As of this date, several cars are eligible for the maximum $7,500 credit. There are two plug-in hybrids: the new BMW i3, when purchased with the optional range-extending internal-combustion engine-generator, and the Chevrolet Volt. Battery-electric cars include the Chevrolet Spark EV, Fiat 500 EV, Ford Focus EV, Honda Fit EV, Mitsubishi i also known as i MiEV, Nissan Leaf, Smart Fortwo Electric Tesla Model S, Toyota RAV4 EV, Wheego Life and the BMW i3 without the range-extending engine-generator.
The Ford C-Max Energi and Ford Fusion Energi plug-in hybrids each qualify for a $4,000 federal tax credit; the Honda Accord Plug-In Hybrid rates a credit of up to $3,625, and the Toyota Prius Plug-In qualifies for a $2,500 income tax credit.
There are several battery-electric commercial vehicles that qualify for tax credits as well. At least one of them, the Ford Transit Connect EV, can also be purchased for personal use. On its site of qualifying vehicles, the IRS lists it as an Azure Dynamics Transit Connect because a Michigan company, Azure Dynamics, supplies the electric drive system.
For all these cars, consumers can only claim the credits for vehicles purchased after December 31, 2009. The credits begin phasing out for each manufacturer after it has sold 200,000 models of each car.
The new Taxpayer Relief Act restored until the end of 2013 a credit of 10 percent of the purchase price, up to a maximum of $2,500, for qualified electric motorcycles and three-wheel EVs with a battery capacity of at least 2.5 kilowatt-hours. It made the credit retroactive to vehicles purchased after December 31, 2011. That's when the credit initially had been allowed to expire.
At the start of 2012, Congress let die a federal credit of up to $2,500 for four-wheel, low-speed neighborhood electric vehicles (NEVs), which are limited to a top speed of 25 mph. But shoppers interested in those vehicles might want to check individual state and regional programs. Some, like California's Clean Vehicle Rebate Project, still are open to qualifying electric motorcycles and NEVs.
Conversion fans also are out of luck. A 10 percent credit (up to a maximum of $4,000) for the cost of converting conventional gas vehicles, diesel vehicles or conventional hybrids to plug-in hybrid or all-electric powertrains expired at the start of 2012.
The Fine Print of Electric Vehicle Tax Credits
In addition to the rule that limits the federal tax credit to the original buyer of a qualified advanced-technology or alternative fuel vehicle, there are a few other conditions that consumers should know about:
- If a vehicle is being leased, the credit stays with the leasing company, which is the actual owner of the car or truck. In most cases, however, the tax credit has been factored into the cost of the lease, so the customer still benefits. Lease programs for the Chevrolet Volt and Nissan Leaf, for instance, include the $7,500 as a credit toward the down payment.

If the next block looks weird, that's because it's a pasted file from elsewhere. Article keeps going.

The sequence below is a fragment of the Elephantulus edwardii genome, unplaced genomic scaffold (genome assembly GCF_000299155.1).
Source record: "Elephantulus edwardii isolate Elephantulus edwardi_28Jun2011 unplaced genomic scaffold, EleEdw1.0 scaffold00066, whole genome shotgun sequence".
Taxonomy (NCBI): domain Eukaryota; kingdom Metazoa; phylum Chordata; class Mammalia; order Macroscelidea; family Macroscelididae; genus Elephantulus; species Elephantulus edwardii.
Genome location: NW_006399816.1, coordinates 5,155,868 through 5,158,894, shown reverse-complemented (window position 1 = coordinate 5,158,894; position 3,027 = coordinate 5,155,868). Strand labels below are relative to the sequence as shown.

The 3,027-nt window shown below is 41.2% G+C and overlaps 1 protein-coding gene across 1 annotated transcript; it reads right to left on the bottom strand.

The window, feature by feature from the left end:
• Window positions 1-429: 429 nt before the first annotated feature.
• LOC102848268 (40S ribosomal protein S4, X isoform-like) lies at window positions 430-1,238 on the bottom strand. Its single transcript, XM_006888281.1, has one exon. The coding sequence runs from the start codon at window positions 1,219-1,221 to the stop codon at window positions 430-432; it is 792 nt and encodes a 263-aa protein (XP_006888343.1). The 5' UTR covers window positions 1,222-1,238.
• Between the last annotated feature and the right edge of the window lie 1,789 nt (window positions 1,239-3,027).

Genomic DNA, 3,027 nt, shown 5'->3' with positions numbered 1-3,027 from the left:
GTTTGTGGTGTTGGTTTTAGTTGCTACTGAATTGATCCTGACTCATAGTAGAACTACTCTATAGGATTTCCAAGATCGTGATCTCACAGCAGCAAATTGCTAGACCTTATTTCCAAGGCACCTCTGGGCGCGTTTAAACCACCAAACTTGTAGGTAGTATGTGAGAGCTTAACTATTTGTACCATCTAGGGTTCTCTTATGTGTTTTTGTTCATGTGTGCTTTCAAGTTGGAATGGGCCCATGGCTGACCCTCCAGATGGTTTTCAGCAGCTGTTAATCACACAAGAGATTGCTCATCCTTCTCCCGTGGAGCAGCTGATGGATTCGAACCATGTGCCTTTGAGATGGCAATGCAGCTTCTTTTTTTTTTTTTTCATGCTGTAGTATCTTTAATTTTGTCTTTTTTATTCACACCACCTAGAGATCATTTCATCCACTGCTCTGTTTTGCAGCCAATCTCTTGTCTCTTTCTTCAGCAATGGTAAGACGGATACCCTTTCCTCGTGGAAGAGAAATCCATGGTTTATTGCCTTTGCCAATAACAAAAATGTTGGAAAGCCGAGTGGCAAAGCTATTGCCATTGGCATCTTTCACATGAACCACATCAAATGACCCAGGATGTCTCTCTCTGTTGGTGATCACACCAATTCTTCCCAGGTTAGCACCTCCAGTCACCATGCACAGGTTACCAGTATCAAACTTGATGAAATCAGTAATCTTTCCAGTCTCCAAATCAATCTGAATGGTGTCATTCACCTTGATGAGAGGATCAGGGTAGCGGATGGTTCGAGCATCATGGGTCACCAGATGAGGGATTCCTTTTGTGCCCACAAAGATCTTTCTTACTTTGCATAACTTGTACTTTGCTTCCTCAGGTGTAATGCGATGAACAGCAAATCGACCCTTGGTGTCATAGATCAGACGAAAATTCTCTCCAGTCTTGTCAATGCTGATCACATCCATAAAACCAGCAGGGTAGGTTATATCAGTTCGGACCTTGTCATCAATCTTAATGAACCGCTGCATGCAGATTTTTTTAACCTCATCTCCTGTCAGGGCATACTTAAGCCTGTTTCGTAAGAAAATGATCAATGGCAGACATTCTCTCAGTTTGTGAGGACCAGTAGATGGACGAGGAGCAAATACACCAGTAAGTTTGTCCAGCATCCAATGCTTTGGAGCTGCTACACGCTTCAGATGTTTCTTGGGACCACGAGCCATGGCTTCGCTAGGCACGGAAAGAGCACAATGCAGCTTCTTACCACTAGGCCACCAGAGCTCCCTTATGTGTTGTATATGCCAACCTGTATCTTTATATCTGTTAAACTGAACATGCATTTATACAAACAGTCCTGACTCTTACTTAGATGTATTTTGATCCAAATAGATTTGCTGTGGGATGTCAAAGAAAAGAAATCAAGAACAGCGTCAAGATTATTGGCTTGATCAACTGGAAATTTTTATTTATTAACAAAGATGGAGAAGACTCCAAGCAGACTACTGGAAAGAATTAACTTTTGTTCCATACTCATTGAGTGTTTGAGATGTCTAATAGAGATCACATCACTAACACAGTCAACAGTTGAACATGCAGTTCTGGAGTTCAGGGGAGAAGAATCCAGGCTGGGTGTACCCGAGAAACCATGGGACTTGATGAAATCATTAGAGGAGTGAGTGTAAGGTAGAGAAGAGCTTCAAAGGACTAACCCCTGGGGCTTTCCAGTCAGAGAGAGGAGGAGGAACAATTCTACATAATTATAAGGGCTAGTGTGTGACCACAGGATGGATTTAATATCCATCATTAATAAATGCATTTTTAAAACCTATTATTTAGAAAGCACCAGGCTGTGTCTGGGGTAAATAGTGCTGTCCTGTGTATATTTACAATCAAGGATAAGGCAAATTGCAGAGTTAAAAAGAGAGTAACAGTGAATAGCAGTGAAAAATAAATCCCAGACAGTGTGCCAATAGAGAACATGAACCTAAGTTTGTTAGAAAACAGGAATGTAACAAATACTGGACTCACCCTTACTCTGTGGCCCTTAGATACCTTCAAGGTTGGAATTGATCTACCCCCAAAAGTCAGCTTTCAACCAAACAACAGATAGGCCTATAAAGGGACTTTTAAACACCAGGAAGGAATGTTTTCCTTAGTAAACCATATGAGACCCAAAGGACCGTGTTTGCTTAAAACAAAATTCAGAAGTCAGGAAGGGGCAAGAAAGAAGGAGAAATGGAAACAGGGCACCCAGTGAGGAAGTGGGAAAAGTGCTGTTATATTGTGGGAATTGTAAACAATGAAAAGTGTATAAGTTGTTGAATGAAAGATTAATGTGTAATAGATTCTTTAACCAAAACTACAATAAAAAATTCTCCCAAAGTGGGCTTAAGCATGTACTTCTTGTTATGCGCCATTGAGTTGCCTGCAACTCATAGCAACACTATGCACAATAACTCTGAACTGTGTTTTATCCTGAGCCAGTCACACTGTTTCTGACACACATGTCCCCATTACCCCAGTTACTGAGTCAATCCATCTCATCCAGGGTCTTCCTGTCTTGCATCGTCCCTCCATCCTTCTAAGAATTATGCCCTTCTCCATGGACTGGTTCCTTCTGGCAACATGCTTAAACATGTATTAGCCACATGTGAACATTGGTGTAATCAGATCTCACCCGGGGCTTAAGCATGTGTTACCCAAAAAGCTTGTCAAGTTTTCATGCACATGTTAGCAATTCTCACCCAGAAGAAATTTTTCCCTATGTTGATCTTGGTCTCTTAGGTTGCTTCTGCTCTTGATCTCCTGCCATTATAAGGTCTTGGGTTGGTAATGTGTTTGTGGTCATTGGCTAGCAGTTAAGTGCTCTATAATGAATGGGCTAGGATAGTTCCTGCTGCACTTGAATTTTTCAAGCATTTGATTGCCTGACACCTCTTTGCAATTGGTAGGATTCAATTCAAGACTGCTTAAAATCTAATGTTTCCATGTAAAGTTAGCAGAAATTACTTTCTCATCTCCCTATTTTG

- The federal tax credit isn't applicable to an electric vehicle being purchased for the purpose of reselling it. That's a gray area — and would be tough for authorities to prove.
- The vehicle must primarily be used in the United States.
- Plug-in and battery-electric vehicles must be built by qualified manufacturers in order to qualify for the full $7,500 credit.
- Plug-in hybrids and battery-electric vehicles also must have battery packs that are rated for at least 4 kWh of energy storage and are capable of being recharged from an external source.
- The IRS says that manufacturers are not required to certify to the agency that vehicles meet the requirements to qualify for the various credits. For vehicles not listed on the Energy Department Web site or on the IRS list of qualified vehicles, a buyer can generally rely on the manufacturer's representation that the vehicle is eligible. That statement can either be in writing or on the company's Web site. The same thing goes for electric motorcycles, plug-in and EV conversions, three-wheel EVs and low-speed EVs. The IRS, of course, always reserves the right to reject a claim for a tax credit.
Tax Credits From States and Other Sources
While the federal tax credits for plug-in and natural gas vehicles get the most mention, there also are a plethora of state and regional incentives on plug-in vehicles and those that use alternative fuels. Alaska is the only state without any sort of incentive, while many states have a dozen or more programs. Many, however, apply only to businesses. Some credits come in the form of exemptions from fees and inspections. Others are non-monetary incentives such as carpool lane access and free parking.
Retail buyers in at least 13 states can get some cost relief in the form of tax credits, rebates, reduced vehicle taxes or registration fees for buying a qualified alternative-fuel or electric-drive vehicle. In California, for example, people who buy or lease a full-service electric car such as the Nissan Leaf, Honda Fit EV, Tesla Model S or Ford Focus EV can get a $2,500 cash rebate. That's in addition to the federal tax credit and reduces the out-of-pocket cost of the car by as much as $10,000. Because they have smaller batteries and burn petroleum-based fuel part of the time, the Chevrolet Volt, Ford C-Max Energi, Fusion Energi, Honda Accord Plug-In and Prius Plug-In are eligible only for $1,500 California rebates. To see what your state offers, check the Energy Department's interactive state incentives chart.